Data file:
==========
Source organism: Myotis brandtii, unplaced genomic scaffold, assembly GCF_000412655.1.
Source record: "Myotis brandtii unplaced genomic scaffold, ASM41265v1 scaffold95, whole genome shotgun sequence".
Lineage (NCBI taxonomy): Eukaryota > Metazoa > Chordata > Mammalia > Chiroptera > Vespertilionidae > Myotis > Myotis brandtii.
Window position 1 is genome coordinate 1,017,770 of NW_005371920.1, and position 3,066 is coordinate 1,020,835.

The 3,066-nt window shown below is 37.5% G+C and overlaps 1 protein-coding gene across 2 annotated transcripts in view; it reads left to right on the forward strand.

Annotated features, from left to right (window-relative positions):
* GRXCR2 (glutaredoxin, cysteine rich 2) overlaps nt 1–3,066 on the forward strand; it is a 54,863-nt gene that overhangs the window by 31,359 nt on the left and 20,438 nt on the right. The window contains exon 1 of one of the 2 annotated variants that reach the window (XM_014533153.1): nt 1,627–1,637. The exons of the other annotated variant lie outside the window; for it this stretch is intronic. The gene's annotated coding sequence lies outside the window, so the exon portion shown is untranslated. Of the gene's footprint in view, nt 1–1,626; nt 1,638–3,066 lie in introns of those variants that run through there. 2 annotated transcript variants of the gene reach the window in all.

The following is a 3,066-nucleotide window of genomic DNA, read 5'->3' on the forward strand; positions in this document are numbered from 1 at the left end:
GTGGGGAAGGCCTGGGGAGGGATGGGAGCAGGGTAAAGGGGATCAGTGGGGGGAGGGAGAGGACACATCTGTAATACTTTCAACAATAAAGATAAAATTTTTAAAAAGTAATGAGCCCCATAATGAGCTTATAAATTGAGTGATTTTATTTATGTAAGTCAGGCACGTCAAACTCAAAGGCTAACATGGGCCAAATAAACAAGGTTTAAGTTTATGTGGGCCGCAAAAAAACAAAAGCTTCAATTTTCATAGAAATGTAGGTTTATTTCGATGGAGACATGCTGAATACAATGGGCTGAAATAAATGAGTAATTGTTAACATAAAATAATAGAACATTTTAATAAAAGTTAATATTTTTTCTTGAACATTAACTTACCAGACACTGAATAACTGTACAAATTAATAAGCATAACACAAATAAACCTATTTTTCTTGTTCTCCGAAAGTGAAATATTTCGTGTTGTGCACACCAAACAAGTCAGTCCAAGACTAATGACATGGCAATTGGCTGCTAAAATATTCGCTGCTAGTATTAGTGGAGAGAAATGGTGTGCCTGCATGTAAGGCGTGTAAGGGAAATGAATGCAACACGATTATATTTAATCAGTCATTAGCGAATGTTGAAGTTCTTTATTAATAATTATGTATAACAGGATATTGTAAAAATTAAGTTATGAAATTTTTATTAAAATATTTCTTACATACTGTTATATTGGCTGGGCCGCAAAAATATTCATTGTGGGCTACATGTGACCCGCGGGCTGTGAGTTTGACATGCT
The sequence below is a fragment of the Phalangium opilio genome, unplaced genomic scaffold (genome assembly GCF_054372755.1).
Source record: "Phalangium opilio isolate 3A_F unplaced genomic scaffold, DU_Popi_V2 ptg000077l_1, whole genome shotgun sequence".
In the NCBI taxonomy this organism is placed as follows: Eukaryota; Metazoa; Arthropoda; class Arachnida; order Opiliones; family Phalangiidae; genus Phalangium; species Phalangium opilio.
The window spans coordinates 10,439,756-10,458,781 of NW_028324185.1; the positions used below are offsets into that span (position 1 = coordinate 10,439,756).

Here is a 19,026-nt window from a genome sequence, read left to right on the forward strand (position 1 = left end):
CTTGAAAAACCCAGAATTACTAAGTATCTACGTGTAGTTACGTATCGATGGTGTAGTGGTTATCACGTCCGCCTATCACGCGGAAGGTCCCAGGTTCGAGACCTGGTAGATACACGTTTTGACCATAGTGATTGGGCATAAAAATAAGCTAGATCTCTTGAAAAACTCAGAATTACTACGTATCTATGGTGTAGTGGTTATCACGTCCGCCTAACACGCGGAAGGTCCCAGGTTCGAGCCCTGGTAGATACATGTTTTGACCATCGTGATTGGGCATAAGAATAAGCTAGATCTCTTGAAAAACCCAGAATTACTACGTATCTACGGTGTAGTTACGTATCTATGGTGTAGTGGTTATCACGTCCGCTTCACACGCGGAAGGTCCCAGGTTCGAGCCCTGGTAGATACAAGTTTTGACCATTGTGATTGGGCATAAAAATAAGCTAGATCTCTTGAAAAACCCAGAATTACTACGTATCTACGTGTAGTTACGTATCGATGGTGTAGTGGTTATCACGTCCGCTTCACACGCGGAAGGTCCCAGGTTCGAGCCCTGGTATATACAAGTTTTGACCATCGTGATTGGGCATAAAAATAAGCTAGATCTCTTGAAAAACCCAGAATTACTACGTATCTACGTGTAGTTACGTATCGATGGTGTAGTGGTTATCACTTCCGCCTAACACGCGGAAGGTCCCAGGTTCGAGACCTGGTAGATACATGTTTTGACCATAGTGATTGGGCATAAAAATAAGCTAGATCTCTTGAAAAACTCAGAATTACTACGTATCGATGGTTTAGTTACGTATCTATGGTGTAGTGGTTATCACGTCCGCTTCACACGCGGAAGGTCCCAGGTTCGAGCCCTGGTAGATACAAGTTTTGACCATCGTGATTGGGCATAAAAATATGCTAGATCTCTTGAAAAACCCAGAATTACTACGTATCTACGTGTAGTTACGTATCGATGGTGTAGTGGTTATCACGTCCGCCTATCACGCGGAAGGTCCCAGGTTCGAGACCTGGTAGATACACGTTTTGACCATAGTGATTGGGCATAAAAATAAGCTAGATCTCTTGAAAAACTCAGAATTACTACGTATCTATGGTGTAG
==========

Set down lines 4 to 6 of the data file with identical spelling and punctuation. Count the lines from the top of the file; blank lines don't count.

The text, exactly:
Window position 1 is genome coordinate 1,017,770 of NW_005371920.1, and position 3,066 is coordinate 1,020,835.

The 3,066-nt window shown below is 37.5% G+C and overlaps 1 protein-coding gene across 2 annotated transcripts in view; it reads left to right on the forward strand.

Annotated features, from left to right (window-relative positions):